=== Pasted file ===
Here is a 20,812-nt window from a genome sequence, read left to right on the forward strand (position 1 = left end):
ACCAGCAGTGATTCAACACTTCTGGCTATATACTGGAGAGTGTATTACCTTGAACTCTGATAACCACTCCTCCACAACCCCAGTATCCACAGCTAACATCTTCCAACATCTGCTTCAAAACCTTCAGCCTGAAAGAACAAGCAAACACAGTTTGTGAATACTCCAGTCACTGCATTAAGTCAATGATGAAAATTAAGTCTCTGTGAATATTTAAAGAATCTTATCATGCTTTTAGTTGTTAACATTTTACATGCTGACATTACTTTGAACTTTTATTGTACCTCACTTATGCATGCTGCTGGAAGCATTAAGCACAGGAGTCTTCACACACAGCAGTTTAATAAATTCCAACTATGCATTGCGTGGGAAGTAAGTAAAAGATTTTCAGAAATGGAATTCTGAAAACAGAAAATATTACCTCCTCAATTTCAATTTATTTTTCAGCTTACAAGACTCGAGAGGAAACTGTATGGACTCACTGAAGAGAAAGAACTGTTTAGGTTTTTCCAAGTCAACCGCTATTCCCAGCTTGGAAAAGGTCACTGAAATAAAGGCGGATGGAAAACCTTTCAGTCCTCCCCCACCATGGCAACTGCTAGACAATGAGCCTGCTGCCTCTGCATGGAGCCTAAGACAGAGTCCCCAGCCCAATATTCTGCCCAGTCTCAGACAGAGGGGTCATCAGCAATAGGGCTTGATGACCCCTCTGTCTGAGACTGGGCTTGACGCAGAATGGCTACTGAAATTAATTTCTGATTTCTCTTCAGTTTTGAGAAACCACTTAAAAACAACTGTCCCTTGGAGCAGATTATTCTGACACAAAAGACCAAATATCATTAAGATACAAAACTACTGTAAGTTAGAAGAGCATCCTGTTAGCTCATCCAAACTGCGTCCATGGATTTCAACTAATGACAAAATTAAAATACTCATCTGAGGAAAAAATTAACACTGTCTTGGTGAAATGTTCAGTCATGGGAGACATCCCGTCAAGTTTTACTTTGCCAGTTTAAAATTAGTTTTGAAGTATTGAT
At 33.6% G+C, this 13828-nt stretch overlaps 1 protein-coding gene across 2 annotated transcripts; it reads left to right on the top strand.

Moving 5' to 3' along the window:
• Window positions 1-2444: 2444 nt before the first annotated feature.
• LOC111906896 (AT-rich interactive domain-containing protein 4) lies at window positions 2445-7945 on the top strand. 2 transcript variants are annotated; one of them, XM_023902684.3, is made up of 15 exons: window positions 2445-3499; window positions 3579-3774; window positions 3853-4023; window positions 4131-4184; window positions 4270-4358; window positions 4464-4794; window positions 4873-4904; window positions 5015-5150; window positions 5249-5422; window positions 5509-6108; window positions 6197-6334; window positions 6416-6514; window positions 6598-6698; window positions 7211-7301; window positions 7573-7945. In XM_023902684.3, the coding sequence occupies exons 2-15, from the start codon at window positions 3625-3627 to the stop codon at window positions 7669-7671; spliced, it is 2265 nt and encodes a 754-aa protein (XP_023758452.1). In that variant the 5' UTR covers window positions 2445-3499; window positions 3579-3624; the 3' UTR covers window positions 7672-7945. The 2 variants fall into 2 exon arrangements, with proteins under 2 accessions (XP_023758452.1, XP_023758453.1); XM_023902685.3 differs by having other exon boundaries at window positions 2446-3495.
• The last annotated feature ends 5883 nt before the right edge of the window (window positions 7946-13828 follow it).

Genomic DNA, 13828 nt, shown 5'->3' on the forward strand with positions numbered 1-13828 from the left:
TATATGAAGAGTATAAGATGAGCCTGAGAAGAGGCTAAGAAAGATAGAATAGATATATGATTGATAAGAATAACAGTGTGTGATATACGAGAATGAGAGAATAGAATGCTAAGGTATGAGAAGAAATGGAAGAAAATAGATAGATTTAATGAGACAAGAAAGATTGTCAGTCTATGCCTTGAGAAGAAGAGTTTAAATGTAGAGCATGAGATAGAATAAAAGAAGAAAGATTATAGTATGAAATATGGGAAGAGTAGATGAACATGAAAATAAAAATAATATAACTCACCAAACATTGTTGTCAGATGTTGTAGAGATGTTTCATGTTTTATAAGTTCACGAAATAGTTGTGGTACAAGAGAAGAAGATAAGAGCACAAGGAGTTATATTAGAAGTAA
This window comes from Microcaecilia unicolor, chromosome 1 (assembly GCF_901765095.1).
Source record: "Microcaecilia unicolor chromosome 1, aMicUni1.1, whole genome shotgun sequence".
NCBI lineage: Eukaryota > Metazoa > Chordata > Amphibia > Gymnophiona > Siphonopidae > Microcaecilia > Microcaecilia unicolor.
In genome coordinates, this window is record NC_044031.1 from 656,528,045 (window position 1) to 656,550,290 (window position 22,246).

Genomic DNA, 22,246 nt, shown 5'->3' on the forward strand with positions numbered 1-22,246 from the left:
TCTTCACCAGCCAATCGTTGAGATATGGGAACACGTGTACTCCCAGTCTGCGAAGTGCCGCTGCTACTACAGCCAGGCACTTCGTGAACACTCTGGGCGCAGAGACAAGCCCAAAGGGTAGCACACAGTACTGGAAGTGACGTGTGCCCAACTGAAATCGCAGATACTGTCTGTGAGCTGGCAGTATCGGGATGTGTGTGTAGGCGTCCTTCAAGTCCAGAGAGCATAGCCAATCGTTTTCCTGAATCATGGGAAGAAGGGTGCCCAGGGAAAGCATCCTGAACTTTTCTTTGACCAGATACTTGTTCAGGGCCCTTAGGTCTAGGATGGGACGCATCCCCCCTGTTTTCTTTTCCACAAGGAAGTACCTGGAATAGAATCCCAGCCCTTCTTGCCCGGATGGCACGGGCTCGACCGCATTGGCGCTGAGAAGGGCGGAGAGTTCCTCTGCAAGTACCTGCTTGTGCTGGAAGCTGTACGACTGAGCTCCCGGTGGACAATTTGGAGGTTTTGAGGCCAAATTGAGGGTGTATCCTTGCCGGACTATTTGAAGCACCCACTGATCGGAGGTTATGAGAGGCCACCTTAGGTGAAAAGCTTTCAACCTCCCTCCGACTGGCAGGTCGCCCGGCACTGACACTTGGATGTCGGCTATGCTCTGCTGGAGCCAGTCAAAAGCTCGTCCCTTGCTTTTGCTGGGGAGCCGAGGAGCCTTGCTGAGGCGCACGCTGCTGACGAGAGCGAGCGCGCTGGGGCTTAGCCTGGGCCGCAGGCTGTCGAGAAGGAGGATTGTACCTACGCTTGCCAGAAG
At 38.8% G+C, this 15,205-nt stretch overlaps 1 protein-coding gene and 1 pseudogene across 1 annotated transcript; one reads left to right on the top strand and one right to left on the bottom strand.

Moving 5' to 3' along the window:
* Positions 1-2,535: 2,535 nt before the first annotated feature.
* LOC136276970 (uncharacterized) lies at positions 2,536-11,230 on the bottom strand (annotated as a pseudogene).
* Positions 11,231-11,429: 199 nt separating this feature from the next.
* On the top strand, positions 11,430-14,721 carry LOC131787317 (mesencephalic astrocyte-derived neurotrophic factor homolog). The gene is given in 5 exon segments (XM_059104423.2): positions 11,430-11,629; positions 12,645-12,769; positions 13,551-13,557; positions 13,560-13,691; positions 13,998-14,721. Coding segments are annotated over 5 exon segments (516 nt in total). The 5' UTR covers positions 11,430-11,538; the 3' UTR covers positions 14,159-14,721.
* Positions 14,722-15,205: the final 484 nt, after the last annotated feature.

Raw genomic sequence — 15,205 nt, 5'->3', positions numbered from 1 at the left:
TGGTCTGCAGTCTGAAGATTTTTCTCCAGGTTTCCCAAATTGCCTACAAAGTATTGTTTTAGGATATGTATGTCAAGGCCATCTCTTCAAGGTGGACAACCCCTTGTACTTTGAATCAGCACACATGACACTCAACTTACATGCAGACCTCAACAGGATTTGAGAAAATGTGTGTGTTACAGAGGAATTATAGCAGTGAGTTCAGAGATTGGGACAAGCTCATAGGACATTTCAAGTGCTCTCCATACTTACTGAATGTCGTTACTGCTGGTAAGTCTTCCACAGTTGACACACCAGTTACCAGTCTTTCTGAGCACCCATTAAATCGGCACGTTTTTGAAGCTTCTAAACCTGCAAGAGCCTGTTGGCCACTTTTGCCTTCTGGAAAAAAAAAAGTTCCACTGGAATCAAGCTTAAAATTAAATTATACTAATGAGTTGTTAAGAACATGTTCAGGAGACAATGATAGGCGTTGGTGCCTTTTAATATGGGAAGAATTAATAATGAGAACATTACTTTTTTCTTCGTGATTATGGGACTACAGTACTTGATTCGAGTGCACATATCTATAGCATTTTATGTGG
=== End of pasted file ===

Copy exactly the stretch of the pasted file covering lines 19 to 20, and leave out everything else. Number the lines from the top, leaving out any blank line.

* LOC136276970 (uncharacterized) lies at positions 2,536-11,230 on the bottom strand (annotated as a pseudogene).
* Positions 11,231-11,429: 199 nt separating this feature from the next.